NICK SCHIFRIN: Ollivant used be a senior advisor in eastern Afghanistan, advocating for more troops. But today, he and other critics advocate leaving a small number of U.S. assets to ensure Afghan government stability, and facilitate counter-terrorism, and otherwise, to withdraw.

DOUG OLLIVANT: Pulling the band aid off will hurt. But are the policy options going to be any different from 10 years from now? Or 15 years from now? The best tribute we might be able to give to someone who died in Afghanistan is not to have another generation of children die in Afghanistan.

NICK SCHIFRIN: Many Afghans acknowledge while the country has made great strides, major parts of the U.S. policy haven’t worked. But they don’t want the U.S. to abandon them. And they urge the president not only to increase U.S. troops, but somehow help fix the problems that have long plagued the Afghan government — a lack of resources, and endemic corruption.

MIRWAIS YASINI: My advice is to support the people of Afghanistan economically, financially. The corruption — fighting against the corruption is not less important than fighting against the terrorism.

NICK SCHIFRIN: It’s been 16 years since the U.S. invaded Afghanistan. President Trump’s hoping his decision can prevent what he’s complained about: his successor inheriting America’s longest war.

For the PBS NEWSHOUR, I’m Nick Schifrin.

(END VIDEOTAPE)

JUDY WOODRUFF: The deteriorating security situation in Afghanistan has been accompanied by rising ethnic tensions, warlord rivalries, as you just heard, corruption, and a government in the capital city that many say is barely functional.

To walk us through what the U.S. faces: Andrew Wilder is vice president of Asia Programs at the United States Institute of Peace. And Ahmed Rashid is a long time journalist and the author of several books about Afghanistan and Central Asia.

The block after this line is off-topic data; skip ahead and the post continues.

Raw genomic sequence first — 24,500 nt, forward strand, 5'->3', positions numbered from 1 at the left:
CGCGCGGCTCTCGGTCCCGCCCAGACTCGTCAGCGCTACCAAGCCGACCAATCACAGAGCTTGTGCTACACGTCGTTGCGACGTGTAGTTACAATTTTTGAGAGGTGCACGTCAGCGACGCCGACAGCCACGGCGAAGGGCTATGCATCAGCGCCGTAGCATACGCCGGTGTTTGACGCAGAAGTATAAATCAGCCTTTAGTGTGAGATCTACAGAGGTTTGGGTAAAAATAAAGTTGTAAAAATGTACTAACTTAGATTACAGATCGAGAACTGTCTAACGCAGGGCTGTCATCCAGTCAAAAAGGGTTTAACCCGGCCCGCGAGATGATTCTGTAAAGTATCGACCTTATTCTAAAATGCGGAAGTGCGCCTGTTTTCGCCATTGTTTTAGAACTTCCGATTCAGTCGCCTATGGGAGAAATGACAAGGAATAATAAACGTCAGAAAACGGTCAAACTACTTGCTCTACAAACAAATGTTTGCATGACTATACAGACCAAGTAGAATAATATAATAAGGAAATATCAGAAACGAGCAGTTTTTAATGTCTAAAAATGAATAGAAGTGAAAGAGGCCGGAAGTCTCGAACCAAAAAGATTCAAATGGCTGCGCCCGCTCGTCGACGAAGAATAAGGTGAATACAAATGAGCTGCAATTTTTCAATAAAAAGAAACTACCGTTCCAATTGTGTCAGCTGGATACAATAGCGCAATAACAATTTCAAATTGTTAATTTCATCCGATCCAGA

Gentlemen, we welcome you both to the program.

Ahmed Rashid, I’m going to start with you. You wrote earlier this summary about the crisis the U.S. faces in Afghanistan. You talked about the strengthening Taliban, the dangerous role of Iran and Russia, the political crisis in Kabul. How bad is the situation there?

AHMED RASHID, Journalist/Author: Well, I think there are multiple crises. Much of the talk in the U.S. has been about troop levels and how many troops President Trump should send. But there are other equally major problems.

There are political crisis right now. The President Ashraf Ghani has lost a lot of legitimacy. There is enormous opposition against him from the parliament, from politicians, from warlords, and I don’t mean the Taliban.

There’s a huge economic crisis and no guarantee that the Trump administration is going to come up with all the money that is going to be needed.

And then there’s this regional interference by now three neighboring countries deeply involved in giving some kind of support to the Taliban — Pakistan, Iran, and Russia. And at the moment, it doesn’t seem that the U.S. has a team either in the National Security Council or in the State Department which could deal with such a multitude list of problems.

JUDY WOODRUFF: Andrew Wilder, what would you add to that? And do you — you talked to this administration. Are they aware of what they’re dealing with here?

ANDREW WILDER, United States Institute of Peace: Yes, they are. You know, it’s very daunting the challenges in Afghanistan, and I think there is no quick fix. People are looking for a silver bullet and for many years and many administrations, we have been looking for quick fix solutions. So, I think there is an opportunity to re-think our strategy and I will be listening very closely to President Trump tonight to see, you know, what it’s going to be.

But, you know, in the segment we just showed, yes, there is very rightly skepticism. So we decide on an additional 4,000 troops. What impact is that going to have when we’ve had 100,000 troops before and 4,000 troops would bring us to around 12,500, 13,000. They’re not — it’s not going to defeat the insurgency.

But I think as Ahmed rightly pointed out, we’ve always focused on troop numbers and the military strategy and have not put nearly enough emphasis on what is the political strategy in Afghanistan. So, I actually hope that we hear there will be more troops sent and we’ll have a modest increase on the military side, but primarily to support a political strategy which will be focusing on what Ahmed said, getting the Afghanistan government to step up more, to tackle corruption and things that are undermining its legitimacy, which is fueling the insurgency. But also the regional strategy, getting Pakistan to do more, but also trying to focus on what is possible to get a politically negotiated end of the conflict with the Taliban.

JUDY WOODRUFF: Ahmed Rashid, what would the strategy be on the part of the United States that would address the regional threat, Iran, Russia, Pakistan, that would address this political crisis inside the capital with the current leadership?